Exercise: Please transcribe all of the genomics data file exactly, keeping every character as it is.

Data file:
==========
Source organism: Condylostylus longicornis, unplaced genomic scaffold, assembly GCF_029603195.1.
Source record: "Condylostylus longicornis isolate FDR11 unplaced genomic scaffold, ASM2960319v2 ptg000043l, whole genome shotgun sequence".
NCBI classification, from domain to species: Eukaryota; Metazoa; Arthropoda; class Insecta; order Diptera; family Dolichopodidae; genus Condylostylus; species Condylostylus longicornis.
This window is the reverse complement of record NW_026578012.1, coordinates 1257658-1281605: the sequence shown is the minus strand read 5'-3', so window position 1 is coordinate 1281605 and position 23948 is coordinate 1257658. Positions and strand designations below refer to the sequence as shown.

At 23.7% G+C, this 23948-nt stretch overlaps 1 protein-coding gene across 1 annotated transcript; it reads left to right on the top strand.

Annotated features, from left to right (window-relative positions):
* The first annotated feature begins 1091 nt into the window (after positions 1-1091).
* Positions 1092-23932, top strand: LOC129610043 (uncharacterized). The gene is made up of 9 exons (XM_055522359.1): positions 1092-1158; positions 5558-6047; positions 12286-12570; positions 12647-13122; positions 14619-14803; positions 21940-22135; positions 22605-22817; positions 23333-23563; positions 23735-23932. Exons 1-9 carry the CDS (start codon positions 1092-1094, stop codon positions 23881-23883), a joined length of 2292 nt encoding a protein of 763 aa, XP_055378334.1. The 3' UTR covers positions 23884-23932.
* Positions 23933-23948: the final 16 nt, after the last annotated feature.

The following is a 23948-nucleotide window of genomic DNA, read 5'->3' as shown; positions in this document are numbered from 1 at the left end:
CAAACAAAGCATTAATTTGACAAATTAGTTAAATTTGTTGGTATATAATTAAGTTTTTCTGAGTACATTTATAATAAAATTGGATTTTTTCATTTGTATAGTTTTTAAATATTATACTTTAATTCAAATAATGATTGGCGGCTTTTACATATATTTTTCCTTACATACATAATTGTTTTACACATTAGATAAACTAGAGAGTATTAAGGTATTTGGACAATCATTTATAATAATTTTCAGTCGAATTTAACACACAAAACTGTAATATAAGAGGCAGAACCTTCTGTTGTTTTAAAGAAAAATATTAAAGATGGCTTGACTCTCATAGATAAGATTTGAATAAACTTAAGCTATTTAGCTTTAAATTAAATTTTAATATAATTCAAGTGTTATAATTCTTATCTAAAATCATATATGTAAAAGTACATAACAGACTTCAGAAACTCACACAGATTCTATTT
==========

Source organism: Condylostylus longicornis, unplaced genomic scaffold, assembly GCF_029603195.1.
Source record: "Condylostylus longicornis isolate FDR11 unplaced genomic scaffold, ASM2960319v2 ptg000043l, whole genome shotgun sequence".
NCBI classification, from domain to species: Eukaryota; Metazoa; Arthropoda; class Insecta; order Diptera; family Dolichopodidae; genus Condylostylus; species Condylostylus longicornis.
This window is the reverse complement of record NW_026578012.1, coordinates 1257658-1281605: the sequence shown is the minus strand read 5'-3', so window position 1 is coordinate 1281605 and position 23948 is coordinate 1257658. Positions and strand designations below refer to the sequence as shown.

At 23.7% G+C, this 23948-nt stretch overlaps 1 protein-coding gene across 1 annotated transcript; it reads left to right on the top strand.

Annotated features, from left to right (window-relative positions):
* The first annotated feature begins 1091 nt into the window (after positions 1-1091).
* Positions 1092-23932, top strand: LOC129610043 (uncharacterized). The gene is made up of 9 exons (XM_055522359.1): positions 1092-1158; positions 5558-6047; positions 12286-12570; positions 12647-13122; positions 14619-14803; positions 21940-22135; positions 22605-22817; positions 23333-23563; positions 23735-23932. Exons 1-9 carry the CDS (start codon positions 1092-1094, stop codon positions 23881-23883), a joined length of 2292 nt encoding a protein of 763 aa, XP_055378334.1. The 3' UTR covers positions 23884-23932.
* Positions 23933-23948: the final 16 nt, after the last annotated feature.

The following is a 23948-nucleotide window of genomic DNA, read 5'->3' as shown; positions in this document are numbered from 1 at the left end:
CAAACAAAGCATTAATTTGACAAATTAGTTAAATTTGTTGGTATATAATTAAGTTTTTCTGAGTACATTTATAATAAAATTGGATTTTTTCATTTGTATAGTTTTTAAATATTATACTTTAATTCAAATAATGATTGGCGGCTTTTACATATATTTTTCCTTACATACATAATTGTTTTACACATTAGATAAACTAGAGAGTATTAAGGTATTTGGACAATCATTTATAATAATTTTCAGTCGAATTTAACACACAAAACTGTAATATAAGAGGCAGAACCTTCTGTTGTTTTAAAGAAAAATATTAAAGATGGCTTGACTCTCATAGATAAGATTTGAATAAACTTAAGCTATTTAGCTTTAAATTAAATTTTAATATAATTCAAGTGTTATAATTCTTATCTAAAATCATATATGTAAAAGTACATAACAGACTTCAGAAACTCACACAGATTCTATTT